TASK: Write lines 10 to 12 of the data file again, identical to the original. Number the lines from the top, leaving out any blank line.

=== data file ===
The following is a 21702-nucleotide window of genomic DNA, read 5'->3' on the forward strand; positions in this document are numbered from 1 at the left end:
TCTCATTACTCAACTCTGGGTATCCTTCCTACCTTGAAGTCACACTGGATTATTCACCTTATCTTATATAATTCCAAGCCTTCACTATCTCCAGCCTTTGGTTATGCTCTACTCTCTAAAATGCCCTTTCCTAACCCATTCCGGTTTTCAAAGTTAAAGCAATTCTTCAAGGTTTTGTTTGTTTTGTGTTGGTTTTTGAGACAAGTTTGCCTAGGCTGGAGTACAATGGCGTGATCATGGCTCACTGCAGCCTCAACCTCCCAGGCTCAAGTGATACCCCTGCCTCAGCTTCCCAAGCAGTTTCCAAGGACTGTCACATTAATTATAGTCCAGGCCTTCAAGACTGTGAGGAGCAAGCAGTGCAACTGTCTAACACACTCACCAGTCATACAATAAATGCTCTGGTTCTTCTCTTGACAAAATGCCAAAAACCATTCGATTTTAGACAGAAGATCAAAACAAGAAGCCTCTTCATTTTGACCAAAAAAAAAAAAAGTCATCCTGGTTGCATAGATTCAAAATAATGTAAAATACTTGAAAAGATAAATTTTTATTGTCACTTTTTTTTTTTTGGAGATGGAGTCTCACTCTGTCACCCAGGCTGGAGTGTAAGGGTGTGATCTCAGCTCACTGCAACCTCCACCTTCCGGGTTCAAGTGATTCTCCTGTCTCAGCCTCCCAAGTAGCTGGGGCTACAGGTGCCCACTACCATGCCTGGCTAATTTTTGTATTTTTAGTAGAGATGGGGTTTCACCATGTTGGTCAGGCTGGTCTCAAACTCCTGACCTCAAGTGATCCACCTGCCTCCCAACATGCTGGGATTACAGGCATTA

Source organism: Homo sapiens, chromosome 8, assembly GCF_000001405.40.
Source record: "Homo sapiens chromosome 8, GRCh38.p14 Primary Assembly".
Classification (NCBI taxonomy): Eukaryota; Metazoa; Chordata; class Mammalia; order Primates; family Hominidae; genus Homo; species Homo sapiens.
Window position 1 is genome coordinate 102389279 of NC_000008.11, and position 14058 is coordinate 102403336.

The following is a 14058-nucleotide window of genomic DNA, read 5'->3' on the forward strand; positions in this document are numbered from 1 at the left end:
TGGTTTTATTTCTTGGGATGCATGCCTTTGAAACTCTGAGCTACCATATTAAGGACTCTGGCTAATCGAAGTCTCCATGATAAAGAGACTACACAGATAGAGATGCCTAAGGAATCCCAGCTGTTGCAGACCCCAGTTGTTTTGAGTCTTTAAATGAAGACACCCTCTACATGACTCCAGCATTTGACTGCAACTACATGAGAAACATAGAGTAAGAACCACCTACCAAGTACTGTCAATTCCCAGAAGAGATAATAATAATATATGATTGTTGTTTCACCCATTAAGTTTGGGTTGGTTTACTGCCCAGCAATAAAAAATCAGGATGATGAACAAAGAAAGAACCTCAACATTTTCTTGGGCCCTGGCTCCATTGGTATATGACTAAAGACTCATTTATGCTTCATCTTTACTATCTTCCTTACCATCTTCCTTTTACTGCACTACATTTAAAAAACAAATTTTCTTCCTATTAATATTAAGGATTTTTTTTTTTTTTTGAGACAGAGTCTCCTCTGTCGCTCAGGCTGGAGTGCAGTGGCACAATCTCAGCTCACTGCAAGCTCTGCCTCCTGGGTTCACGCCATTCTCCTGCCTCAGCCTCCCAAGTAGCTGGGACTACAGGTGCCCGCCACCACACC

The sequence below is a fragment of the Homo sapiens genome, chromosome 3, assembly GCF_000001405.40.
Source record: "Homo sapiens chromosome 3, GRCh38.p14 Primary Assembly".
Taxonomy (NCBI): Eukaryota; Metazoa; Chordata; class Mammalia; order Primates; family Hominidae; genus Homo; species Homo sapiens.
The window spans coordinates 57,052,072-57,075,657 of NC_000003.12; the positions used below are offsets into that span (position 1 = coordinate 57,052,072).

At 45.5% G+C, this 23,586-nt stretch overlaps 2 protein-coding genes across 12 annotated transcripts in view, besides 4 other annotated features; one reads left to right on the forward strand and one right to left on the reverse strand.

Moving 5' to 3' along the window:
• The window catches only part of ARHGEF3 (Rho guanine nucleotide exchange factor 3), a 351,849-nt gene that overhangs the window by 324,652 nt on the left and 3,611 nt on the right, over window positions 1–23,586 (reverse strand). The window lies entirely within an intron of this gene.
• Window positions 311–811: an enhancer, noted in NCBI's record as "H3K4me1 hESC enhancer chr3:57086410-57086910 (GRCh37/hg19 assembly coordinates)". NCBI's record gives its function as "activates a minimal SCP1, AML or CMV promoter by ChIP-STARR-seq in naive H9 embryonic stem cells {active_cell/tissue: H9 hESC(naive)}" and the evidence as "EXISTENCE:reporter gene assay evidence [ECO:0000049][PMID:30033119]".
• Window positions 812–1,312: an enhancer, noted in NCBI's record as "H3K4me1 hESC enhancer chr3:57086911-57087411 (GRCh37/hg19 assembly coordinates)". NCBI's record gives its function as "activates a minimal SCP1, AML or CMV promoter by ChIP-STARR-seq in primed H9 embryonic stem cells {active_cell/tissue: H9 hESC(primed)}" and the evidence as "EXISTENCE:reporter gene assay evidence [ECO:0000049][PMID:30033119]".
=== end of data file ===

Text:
Source record: "Homo sapiens chromosome 3, GRCh38.p14 Primary Assembly".
Taxonomy (NCBI): Eukaryota; Metazoa; Chordata; class Mammalia; order Primates; family Hominidae; genus Homo; species Homo sapiens.
The window spans coordinates 57,052,072-57,075,657 of NC_000003.12; the positions used below are offsets into that span (position 1 = coordinate 57,052,072).